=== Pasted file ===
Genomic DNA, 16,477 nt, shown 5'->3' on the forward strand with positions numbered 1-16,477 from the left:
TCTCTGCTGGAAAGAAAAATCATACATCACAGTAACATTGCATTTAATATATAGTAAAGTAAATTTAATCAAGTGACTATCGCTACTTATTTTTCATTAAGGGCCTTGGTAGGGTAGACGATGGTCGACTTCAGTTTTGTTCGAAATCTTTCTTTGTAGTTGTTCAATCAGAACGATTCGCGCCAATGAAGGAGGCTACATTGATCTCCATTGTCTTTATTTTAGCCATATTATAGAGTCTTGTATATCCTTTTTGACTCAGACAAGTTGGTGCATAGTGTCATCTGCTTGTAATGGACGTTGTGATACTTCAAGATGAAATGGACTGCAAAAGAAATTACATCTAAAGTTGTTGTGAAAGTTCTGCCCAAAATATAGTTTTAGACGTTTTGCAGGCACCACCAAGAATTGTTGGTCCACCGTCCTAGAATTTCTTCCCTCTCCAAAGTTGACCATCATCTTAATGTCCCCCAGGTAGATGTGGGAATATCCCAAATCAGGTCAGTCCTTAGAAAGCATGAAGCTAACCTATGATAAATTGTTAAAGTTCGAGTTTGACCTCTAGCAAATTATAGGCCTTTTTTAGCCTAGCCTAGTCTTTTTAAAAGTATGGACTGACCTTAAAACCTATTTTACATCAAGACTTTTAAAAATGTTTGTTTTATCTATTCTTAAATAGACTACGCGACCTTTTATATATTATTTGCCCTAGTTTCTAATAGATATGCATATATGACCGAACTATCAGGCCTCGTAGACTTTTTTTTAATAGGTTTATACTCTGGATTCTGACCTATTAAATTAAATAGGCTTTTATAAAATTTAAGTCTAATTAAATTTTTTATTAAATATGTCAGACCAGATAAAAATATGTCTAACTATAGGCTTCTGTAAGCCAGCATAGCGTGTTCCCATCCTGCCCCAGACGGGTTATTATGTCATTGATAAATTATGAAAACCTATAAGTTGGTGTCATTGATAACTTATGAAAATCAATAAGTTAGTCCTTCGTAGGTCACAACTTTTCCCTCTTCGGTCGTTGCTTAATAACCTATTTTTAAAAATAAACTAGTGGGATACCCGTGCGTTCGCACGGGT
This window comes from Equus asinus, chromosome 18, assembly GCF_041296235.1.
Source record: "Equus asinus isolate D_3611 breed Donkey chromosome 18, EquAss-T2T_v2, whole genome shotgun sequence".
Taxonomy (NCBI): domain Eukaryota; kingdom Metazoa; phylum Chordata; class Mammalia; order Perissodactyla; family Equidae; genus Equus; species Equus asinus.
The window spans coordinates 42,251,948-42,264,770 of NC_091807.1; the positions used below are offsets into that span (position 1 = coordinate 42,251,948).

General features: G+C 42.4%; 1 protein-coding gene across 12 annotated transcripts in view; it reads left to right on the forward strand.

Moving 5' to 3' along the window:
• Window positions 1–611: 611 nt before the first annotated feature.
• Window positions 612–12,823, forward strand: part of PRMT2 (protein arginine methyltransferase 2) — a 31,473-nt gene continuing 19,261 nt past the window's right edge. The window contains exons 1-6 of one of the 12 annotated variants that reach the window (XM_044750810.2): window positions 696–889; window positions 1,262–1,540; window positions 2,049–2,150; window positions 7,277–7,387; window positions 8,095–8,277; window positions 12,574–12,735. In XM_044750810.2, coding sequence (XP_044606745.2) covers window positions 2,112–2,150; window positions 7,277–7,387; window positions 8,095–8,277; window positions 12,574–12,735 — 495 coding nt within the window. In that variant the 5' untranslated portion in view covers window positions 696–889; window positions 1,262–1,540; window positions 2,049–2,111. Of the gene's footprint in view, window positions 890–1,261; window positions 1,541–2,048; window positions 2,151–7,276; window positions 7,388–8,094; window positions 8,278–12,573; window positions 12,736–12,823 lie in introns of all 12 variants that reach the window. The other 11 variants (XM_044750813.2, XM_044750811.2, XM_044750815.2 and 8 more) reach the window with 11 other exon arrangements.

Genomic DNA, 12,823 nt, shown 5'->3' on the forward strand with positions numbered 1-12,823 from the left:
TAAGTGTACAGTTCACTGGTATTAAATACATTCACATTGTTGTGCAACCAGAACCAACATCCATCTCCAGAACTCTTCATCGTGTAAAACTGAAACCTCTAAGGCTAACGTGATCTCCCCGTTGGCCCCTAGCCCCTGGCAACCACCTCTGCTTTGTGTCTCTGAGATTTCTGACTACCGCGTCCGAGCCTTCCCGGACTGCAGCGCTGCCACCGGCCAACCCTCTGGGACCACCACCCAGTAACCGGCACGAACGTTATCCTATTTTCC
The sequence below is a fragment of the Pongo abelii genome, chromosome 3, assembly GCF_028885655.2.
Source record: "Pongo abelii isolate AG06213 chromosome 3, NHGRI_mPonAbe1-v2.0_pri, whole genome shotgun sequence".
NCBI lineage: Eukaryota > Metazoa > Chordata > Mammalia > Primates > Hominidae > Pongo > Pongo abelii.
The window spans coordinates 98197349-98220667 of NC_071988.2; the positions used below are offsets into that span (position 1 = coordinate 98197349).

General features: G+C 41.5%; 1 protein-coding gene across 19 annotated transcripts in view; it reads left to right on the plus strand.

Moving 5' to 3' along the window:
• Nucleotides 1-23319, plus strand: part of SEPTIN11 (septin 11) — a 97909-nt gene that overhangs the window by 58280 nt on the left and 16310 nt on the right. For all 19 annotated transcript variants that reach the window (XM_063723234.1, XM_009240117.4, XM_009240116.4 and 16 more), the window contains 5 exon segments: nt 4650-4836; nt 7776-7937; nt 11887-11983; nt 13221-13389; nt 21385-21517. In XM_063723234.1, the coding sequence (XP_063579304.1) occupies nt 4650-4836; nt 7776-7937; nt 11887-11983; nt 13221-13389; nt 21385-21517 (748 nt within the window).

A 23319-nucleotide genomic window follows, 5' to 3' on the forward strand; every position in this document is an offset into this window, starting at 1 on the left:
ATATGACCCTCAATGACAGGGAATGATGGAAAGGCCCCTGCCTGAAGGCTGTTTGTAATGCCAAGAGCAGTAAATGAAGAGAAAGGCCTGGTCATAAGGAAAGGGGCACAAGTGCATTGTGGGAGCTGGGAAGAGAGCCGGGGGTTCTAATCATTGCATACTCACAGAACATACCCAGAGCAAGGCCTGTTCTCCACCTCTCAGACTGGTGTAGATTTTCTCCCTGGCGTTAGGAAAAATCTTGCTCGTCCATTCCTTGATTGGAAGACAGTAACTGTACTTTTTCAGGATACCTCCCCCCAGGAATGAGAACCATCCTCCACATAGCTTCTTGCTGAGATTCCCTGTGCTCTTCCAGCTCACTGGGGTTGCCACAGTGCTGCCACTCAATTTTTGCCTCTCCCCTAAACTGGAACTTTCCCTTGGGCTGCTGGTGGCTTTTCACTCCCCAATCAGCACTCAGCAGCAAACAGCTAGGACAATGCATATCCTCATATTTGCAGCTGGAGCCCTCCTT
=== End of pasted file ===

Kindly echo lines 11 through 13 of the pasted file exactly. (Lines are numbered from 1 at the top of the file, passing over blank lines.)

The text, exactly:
Genomic DNA, 12,823 nt, shown 5'->3' on the forward strand with positions numbered 1-12,823 from the left:
TAAGTGTACAGTTCACTGGTATTAAATACATTCACATTGTTGTGCAACCAGAACCAACATCCATCTCCAGAACTCTTCATCGTGTAAAACTGAAACCTCTAAGGCTAACGTGATCTCCCCGTTGGCCCCTAGCCCCTGGCAACCACCTCTGCTTTGTGTCTCTGAGATTTCTGACTACCGCGTCCGAGCCTTCCCGGACTGCAGCGCTGCCACCGGCCAACCCTCTGGGACCACCACCCAGTAACCGGCACGAACGTTATCCTATTTTCC
The sequence below is a fragment of the Pongo abelii genome, chromosome 3, assembly GCF_028885655.2.